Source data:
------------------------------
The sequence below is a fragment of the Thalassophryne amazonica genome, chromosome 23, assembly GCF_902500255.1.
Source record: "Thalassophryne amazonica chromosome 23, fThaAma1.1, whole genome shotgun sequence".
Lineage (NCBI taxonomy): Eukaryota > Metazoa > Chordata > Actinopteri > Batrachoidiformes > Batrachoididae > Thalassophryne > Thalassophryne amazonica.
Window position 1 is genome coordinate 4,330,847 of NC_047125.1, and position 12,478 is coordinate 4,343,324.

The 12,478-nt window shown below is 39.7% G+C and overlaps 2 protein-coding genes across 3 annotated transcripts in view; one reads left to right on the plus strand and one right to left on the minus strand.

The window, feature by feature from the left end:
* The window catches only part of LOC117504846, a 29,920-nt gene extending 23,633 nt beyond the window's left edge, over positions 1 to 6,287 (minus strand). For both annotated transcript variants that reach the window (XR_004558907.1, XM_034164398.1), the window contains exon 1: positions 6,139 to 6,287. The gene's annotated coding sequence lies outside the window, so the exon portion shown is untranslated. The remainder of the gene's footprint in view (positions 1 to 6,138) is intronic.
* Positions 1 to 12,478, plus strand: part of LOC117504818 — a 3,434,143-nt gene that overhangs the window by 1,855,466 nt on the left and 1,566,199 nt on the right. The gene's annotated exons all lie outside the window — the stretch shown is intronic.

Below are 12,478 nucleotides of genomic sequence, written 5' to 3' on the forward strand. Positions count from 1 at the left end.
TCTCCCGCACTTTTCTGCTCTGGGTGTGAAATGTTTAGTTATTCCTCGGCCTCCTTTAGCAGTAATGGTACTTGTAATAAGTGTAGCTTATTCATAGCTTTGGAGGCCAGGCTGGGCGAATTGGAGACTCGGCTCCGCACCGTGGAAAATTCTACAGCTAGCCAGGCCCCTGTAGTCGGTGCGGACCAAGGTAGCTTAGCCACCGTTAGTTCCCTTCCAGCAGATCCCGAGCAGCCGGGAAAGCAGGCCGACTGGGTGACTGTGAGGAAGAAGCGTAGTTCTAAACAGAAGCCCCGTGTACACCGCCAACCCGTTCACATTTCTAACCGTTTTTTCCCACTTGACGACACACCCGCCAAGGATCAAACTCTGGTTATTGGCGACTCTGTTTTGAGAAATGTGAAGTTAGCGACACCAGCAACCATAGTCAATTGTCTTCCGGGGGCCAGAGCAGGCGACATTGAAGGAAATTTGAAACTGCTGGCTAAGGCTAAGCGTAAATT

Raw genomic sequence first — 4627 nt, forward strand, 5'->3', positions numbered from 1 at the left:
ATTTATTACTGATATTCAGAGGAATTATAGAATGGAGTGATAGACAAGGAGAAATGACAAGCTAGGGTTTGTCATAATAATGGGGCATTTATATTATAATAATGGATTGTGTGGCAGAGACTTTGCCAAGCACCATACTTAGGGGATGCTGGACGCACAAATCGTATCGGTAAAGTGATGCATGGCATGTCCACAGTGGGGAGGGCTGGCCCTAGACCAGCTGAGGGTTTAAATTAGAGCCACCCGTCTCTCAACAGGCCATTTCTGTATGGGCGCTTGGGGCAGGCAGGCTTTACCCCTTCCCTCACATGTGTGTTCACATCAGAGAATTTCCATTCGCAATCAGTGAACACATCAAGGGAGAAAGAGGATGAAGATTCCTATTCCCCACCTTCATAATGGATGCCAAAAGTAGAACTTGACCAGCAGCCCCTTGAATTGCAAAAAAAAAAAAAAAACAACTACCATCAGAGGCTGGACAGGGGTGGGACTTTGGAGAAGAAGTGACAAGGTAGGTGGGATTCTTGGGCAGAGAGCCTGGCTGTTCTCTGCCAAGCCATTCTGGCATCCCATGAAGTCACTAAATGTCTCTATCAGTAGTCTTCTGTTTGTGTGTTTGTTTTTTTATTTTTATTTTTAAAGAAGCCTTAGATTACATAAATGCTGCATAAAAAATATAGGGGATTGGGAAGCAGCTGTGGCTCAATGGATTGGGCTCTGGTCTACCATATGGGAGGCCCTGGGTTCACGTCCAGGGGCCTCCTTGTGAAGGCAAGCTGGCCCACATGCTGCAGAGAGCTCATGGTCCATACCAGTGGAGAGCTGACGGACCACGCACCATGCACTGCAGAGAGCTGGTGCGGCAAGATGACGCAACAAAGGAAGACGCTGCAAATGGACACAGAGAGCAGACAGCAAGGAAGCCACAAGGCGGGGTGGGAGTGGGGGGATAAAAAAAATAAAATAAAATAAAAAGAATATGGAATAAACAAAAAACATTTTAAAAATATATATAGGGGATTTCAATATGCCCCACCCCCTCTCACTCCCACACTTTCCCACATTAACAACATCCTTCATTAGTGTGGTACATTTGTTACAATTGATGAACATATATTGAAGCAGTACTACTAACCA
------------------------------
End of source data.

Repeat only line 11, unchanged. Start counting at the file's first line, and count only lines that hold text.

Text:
Raw genomic sequence first — 4627 nt, forward strand, 5'->3', positions numbered from 1 at the left: